1. The Education Accessibility Standard require that the Ontario Government ensure that public funds are never used to create or perpetuate disability barriers in the built environment.

 

  1. The Ontario Government be required to revise its funding criteria for construction of facilities at a post-secondary education organization to ensure that it requires, and does not obstruct, the inclusion of all needed accessibility features in that construction project.

 

 Appendix 1. Initial Recommendations of the K-12 Education Standards Development Committee on Ensuring Physical Accessibility of the Built Environment in Education Settings

 

(Note: Even though these recommendations are written to address the school setting, they can easily apply to a very wide range of other buildings)

 

Specific Accessibility Requirements Recommendations

Recommendation Part Three: Usable Accessible Design for Exterior Site Elements

The following should be required:

  1. Access to the site for pedestrians
  2. a) Clear, intuitive connection to the accessible entrance
  3. b) A tactile raised line map shall be provided at the main entry points adjacent to the accessible path of travel but with enough space to ensure users do not block the path for others
  4. c) Path of travel from each sidewalk connects to an accessible entrance with few to no joints to avoid bumps. The primary paths shall be wide enough to allow two-way traffic with a clear width that allows two people using wheelchairs or guide dogs to pass each other. For secondary paths where a single path is used, passing spaces shall be provided at regular intervals and at all decision points. The height difference from the sidewalk to the entrance will not require a ramp or stairs. The path will provide drainage slopes only and ensure no puddles form on the path. Paths will be heated during winter months using heat from the school or other renewable energy sources.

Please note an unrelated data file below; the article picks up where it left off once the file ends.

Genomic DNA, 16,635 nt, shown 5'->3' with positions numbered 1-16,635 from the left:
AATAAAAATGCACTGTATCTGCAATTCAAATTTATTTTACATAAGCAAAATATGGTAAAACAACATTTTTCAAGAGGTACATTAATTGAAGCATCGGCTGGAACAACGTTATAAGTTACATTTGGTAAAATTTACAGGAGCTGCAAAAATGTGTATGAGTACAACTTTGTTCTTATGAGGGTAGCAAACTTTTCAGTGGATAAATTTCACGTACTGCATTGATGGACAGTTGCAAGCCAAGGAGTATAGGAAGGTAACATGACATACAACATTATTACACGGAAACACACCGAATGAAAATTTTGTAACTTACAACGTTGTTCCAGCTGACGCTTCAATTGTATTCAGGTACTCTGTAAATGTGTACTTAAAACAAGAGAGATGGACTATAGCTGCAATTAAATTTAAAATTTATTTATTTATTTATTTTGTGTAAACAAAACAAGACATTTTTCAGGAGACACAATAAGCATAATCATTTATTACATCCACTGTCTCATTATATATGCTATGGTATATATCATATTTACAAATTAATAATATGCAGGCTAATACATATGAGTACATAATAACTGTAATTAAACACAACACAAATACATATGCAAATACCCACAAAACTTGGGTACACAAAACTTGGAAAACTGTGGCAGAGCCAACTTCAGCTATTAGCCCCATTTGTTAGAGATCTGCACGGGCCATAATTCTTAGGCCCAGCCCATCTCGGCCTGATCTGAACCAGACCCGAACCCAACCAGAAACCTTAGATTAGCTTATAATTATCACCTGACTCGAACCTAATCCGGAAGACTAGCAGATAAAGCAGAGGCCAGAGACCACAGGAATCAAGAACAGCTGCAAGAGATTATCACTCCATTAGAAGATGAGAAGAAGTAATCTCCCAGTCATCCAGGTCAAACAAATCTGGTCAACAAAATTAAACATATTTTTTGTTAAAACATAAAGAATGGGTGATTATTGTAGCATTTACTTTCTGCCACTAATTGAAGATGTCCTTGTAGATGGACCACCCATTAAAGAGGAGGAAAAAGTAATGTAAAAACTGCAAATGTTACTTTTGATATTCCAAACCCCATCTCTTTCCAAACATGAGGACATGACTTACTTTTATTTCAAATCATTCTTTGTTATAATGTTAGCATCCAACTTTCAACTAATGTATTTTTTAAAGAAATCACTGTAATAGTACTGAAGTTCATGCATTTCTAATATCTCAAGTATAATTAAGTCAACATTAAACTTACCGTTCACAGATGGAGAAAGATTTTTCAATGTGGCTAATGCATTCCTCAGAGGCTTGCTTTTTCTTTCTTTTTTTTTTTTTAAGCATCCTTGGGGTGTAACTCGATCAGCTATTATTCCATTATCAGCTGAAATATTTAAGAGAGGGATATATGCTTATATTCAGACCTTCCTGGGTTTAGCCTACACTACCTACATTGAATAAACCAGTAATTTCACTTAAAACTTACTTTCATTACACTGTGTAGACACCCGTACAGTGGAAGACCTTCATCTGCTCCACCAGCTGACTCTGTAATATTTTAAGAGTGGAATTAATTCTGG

5. d) Bike parking shall be adjacent to the entry path. Riders shall be required to dismount and not ride on the pedestrian routes. Bike parking shall provide horizontal storage with enough space to ensure users and parked bikes do not block the path for others. The ground surface below the bikes shall be colour contrasted and textured to be distinct from the pedestrian path.